The Eleventh


Barbusse, Henri


Short Story


Published in 1918, “The Eleventh” was written by French novelist, editor, and journalist, Henri Barbusse about the arbitrary nature of philanthropy and giving. The narrator of Barbusse's story, a young assistant to the Master of a luxurious hospital, is charged with the task of admitting ten--and only ten--vagabonds into the hospital at the start of every month. After thirty days of free health care within, the ten are dismissed and ten more are accepted. The assistant, however, finds himself obsessed with each month's eleventh, with the next vagabond in line, the one who falls just outside the hospital's temporary but luxurious welcome. This story raises questions about the limits of charity, the rules and logic associated with giving, and whether detachment hinders or helps us in serving or giving to others.

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The Civically Engaged Reader, eds. Adam Davis & Elizabeth Lynn (Great Books Foundation, 2006)




Exclusion and BelongingGiving and ReceivingHealth and HealingImpact and OutcomesJustice and EqualityLove and CompassionMotives and ValuesPoverty and NeedRoles and BoundariesServing and VolunteeringSocial and Political ChangeWork and Vocation

Big Questions

How do we respond to strangers?How do we respond to the suffering of others? How would we like others to respond to our own?What should our goals be? What is the best way to identify them?Can there be justice without equality?Should we love the people we serve?Should personal happiness be our ultimate goal? Why or why not?Is ending poverty possible?What are the limits of my ability to help or serve?What role do I play in my organization? Who determines this role?Is my service effective? How do I know?Why do we serve?What enables change? What gets in the way?What do I hope my work accomplishes?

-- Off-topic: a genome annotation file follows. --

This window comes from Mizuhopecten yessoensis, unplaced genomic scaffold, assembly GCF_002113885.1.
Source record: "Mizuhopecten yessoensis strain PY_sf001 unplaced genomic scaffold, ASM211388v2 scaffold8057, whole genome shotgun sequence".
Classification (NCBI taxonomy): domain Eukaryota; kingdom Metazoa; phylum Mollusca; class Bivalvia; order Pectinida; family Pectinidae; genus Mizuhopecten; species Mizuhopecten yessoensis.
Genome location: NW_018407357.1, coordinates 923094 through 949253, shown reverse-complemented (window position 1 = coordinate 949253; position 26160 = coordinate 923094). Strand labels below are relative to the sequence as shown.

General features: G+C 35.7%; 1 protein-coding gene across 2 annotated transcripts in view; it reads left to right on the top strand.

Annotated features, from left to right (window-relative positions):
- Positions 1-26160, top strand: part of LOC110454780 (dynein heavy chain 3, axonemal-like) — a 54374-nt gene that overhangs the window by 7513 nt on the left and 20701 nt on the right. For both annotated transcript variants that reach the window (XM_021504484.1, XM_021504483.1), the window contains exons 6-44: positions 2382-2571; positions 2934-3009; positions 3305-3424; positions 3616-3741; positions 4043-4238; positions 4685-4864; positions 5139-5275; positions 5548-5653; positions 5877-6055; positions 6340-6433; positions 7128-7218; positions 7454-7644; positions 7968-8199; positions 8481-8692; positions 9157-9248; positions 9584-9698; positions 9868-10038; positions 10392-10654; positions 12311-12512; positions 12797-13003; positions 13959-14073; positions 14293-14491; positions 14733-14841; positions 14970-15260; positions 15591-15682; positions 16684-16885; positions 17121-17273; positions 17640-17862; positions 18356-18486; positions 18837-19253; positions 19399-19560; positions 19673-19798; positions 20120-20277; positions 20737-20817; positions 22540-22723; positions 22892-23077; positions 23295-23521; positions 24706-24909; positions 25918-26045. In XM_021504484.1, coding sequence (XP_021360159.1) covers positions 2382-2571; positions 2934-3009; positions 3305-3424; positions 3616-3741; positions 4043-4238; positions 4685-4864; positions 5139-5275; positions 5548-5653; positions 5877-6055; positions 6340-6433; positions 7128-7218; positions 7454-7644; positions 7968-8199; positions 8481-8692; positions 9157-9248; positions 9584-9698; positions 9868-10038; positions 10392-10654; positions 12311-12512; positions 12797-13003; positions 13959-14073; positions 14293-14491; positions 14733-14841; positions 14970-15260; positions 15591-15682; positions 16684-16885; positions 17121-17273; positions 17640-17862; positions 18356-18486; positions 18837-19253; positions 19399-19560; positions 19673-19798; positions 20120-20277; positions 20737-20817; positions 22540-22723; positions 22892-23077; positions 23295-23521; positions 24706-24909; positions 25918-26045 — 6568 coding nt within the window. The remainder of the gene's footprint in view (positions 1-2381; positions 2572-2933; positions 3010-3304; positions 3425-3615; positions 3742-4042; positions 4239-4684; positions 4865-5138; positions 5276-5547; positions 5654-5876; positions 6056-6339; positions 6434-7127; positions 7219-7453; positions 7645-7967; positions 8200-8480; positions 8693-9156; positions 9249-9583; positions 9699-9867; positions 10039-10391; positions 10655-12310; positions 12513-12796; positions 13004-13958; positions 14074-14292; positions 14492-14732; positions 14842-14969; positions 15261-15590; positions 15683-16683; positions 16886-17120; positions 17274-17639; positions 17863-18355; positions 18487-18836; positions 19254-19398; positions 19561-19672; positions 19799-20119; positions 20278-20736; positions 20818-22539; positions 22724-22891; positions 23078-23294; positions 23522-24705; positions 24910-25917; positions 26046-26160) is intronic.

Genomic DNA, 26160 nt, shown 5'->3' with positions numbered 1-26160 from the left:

Civically Engaged Reader

Sample Discussion Questions

  1. What do we know about the narrator? Why does the narrator consider his monthly deed “evil”?
  2. Do you recognize the “happy pride” that the narrator feels at the beginning of the story? What about the dissatisfaction that he feels at the end?
  3. What do you make of the author's description of the first ten people admitted every month: “the first ten, no more, no less, no favors, no exceptions, no injustices?” Are there really “no injustices” here? Why or why not?
  4. Why does the narrator start “lowering [his] eyes” when he encounters “the eleventh”?
  5. Have you ever seen your own “eleventh” face to face? How did it make you feel?
  6. Who gets shut out when you give?
  7. What frustrates you about giving?
  8. How do you stay committed to giving when you are confronted by difficult choices, your own doubts, and the realization that you cannot possible give to everyone who deserves it?
  9. What advice would you give to the narrator of the story?
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